STEVE INSKEEP, HOST:
As we've discussed elsewhere in the program, President Obama tomorrow is expected to outline a military strategy to confront the Sunni militant group called the Islamic State or ISIS. There are also calls for a strategy to target the group's financial resources, especially oil. The militants are pretty savvy at smuggling and marketing oil as NPR's Deborah Amos reports.
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DEBORAH AMOS, BYLINE: This is ISIS on June 10, rolling into Mosul, a city of 2 million people in northern Iraq. But it's now clear the big prize was oil - a bold grab for lucrative refineries and oil fields across Northern and central Iraq. The group uses violence to hold onto the area and now reaps huge oil profits. The business model is becoming clearer - smuggling networks, attractive low prices and forged papers - first, the takeover. ISIS swept into at least four fields, including Arjeel, one of Iraq's most productive, says Ben Van Heuvelen, managing editor of Iraq Oil Report.
BEN VAN HEUVELEN: ISIS was stealing oil out of pipelines, out of storage tanks, loading it into trucks and selling it to drivers for very cheap.
AMOS: Cut-rate prices - $25 a barrel - and at that price, there are plenty of buyers.
VAN HEUVELEN: The drivers were then selling to middlemen, and then middlemen would find a way to launder the oil, so to speak, and then sell it on.
AMOS: His calculation, based on interviews with drivers and reports of trucks crossing local borders...
VAN HEUVELEN: Our estimate was it was about a million dollars a day going across.
AMOS: ISIS was driven out of Arjeel at the end of August by the Iraqi military, but that hasn't slowed smuggling from other fields or dimmed the aim for bigger takings. The oil-rich province of Kirkuk is under threat. The effort to curb the smuggling there begins with Kurdish fighters known as the Peshmerga. They're the first line of defense, says Kirkuk's Governor Najmiddin Karim. The Peshmerga are doing more than just protecting.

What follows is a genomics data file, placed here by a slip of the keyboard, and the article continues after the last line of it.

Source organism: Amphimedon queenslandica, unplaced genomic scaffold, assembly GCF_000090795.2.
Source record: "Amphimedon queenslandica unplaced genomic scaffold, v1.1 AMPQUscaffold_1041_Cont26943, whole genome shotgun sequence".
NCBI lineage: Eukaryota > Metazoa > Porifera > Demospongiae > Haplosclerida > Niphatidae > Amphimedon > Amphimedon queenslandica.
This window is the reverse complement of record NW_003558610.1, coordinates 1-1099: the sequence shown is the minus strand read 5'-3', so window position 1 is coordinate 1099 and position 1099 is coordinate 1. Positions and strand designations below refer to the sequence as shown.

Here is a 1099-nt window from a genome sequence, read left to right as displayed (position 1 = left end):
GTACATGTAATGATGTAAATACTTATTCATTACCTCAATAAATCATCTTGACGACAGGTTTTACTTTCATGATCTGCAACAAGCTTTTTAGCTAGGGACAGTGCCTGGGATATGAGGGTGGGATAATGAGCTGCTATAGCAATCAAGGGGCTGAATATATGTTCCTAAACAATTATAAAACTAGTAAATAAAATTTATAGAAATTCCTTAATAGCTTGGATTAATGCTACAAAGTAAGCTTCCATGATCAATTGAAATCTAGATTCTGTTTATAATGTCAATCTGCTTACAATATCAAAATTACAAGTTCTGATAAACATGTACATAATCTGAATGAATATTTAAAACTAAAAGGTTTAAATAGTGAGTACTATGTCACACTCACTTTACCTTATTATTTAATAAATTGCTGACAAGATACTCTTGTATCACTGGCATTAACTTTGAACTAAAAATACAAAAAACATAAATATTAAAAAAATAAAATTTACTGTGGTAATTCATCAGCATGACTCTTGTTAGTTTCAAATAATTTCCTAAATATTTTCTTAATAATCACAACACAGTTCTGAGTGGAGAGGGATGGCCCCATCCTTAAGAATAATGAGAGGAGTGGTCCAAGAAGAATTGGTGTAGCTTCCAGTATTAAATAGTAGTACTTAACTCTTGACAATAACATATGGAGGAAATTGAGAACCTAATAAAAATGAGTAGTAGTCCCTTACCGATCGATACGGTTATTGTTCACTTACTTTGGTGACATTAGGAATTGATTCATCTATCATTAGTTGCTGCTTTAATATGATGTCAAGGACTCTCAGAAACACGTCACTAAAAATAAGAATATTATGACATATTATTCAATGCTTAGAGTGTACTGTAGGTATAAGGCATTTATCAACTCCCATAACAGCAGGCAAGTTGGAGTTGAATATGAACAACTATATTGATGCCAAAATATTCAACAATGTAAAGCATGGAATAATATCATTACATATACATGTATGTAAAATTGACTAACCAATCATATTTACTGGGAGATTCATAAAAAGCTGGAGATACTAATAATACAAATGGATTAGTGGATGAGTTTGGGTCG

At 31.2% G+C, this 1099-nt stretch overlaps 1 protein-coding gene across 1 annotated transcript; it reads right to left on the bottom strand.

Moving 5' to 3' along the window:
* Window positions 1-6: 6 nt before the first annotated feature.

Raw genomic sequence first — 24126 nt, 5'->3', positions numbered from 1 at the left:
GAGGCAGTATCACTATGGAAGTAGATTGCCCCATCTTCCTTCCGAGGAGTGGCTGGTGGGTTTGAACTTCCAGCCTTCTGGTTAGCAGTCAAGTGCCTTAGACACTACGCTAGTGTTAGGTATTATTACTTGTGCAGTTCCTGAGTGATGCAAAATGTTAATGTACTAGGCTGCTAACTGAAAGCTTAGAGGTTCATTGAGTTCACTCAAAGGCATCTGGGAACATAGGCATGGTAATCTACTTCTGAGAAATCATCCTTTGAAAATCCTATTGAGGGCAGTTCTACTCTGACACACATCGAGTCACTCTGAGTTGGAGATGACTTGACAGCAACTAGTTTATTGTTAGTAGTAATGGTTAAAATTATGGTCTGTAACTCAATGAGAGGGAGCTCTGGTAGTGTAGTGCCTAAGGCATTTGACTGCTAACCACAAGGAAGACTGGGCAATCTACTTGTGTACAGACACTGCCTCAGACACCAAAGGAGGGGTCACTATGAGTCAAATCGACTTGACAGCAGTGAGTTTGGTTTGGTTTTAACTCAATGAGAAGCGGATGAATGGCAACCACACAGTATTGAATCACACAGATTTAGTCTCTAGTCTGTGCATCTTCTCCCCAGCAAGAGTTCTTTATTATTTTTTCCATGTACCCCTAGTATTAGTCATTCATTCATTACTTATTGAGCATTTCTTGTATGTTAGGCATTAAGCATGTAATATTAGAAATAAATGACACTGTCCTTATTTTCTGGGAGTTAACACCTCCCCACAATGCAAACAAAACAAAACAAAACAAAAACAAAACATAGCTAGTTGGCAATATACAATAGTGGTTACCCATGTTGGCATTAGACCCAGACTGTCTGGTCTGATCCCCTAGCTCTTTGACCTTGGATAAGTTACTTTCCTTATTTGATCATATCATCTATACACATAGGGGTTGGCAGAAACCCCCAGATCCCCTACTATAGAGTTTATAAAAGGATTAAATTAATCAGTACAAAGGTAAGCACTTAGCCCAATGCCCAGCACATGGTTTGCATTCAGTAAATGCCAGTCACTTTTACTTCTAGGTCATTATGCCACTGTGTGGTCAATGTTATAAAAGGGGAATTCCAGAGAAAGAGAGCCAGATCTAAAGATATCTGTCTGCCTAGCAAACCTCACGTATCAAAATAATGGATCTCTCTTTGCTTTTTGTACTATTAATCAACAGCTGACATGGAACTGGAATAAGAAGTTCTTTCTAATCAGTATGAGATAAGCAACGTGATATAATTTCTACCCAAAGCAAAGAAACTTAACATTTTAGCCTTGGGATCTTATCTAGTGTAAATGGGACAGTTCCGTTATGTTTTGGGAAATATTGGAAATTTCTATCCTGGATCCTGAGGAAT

GOVERNOR NAJMIDDIN KARIM: When we see oil tankers coming from areas controlled by ISIS, we confiscate those.
AMOS: So they have actually tried to set up trade by sending oil across the line?
KARIM: Oh, yeah. We have confiscated many oil tankers.
AMOS: But they keep trying to do it?
KARIM: They try to find other ways.
AMOS: Oftentimes they succeed, he admits, bribing drivers and officials to get papers forged.
KARIM: You know, wartime people do anything to make money. That's why they are called warlords.
AMOS: ISIS started their smuggling operation in Syria after capturing oil wells in Syria's Eastern Province, says Rafik Mark Latta with the Energy Intelligence Group. They now control an extensive operation, supporting a large network of refineries built by Syrian businessmen.
RAFIK MARK LATTA: I call these teakettle refineries, all very small, most are under 100 barrels a day.
AMOS: The network for exporting stolen crude is also well-developed, he says, moving through Turkey and Iran reaching markets as far away as Afghanistan and Armenia.
MARK LATTA: The number that gets quoted is anywhere between 1 and 3 million barrels a day. I suspect at times it's been more, you know. It's a tiny amount for a state, but it's quite a lot for a terrorist group.
AMOS: And it depends on local corruption, says Van Heuvelen. Unraveling those illicit networks won't be easy.
VAN HEUVELEN: If you can pay off even a low-level official to give you the piece of paper that he took from somebody else, then you can get your oil out.
AMOS: By the time he gets to Turkey or Iran, it looks like it's official oil?
VAN HEUVELEN: That's correct.
AMOS: It's a system that's made ISIS the richest militant organization in the world. Deborah Amos, NPR News, Istanbul.
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